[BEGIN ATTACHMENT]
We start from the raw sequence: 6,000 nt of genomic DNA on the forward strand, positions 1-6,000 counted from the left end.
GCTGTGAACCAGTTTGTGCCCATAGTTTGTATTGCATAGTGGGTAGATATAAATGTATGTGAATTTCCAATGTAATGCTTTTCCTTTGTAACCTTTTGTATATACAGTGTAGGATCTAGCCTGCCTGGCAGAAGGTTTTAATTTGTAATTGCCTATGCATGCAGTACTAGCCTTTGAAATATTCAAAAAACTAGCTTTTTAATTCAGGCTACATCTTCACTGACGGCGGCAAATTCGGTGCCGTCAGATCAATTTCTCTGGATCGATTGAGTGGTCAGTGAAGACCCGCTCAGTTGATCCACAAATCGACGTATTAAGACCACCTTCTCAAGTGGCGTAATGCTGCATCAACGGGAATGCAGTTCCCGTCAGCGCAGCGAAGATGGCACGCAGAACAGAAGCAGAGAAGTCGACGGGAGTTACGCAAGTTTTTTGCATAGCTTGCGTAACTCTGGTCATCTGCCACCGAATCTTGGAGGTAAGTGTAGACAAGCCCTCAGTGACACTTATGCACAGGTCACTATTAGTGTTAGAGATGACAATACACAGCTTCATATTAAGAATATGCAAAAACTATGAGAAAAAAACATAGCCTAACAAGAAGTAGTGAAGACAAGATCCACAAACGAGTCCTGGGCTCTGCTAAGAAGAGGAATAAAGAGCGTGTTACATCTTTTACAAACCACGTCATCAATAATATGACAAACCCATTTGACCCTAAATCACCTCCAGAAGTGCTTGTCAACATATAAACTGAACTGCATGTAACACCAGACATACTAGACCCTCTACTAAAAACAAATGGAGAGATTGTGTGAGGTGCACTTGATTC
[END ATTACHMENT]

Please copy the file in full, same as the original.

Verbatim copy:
We start from the raw sequence: 6,000 nt of genomic DNA on the forward strand, positions 1-6,000 counted from the left end.
GCTGTGAACCAGTTTGTGCCCATAGTTTGTATTGCATAGTGGGTAGATATAAATGTATGTGAATTTCCAATGTAATGCTTTTCCTTTGTAACCTTTTGTATATACAGTGTAGGATCTAGCCTGCCTGGCAGAAGGTTTTAATTTGTAATTGCCTATGCATGCAGTACTAGCCTTTGAAATATTCAAAAAACTAGCTTTTTAATTCAGGCTACATCTTCACTGACGGCGGCAAATTCGGTGCCGTCAGATCAATTTCTCTGGATCGATTGAGTGGTCAGTGAAGACCCGCTCAGTTGATCCACAAATCGACGTATTAAGACCACCTTCTCAAGTGGCGTAATGCTGCATCAACGGGAATGCAGTTCCCGTCAGCGCAGCGAAGATGGCACGCAGAACAGAAGCAGAGAAGTCGACGGGAGTTACGCAAGTTTTTTGCATAGCTTGCGTAACTCTGGTCATCTGCCACCGAATCTTGGAGGTAAGTGTAGACAAGCCCTCAGTGACACTTATGCACAGGTCACTATTAGTGTTAGAGATGACAATACACAGCTTCATATTAAGAATATGCAAAAACTATGAGAAAAAAACATAGCCTAACAAGAAGTAGTGAAGACAAGATCCACAAACGAGTCCTGGGCTCTGCTAAGAAGAGGAATAAAGAGCGTGTTACATCTTTTACAAACCACGTCATCAATAATATGACAAACCCATTTGACCCTAAATCACCTCCAGAAGTGCTTGTCAACATATAAACTGAACTGCATGTAACACCAGACATACTAGACCCTCTACTAAAAACAAATGGAGAGATTGTGTGAGGTGCACTTGATTC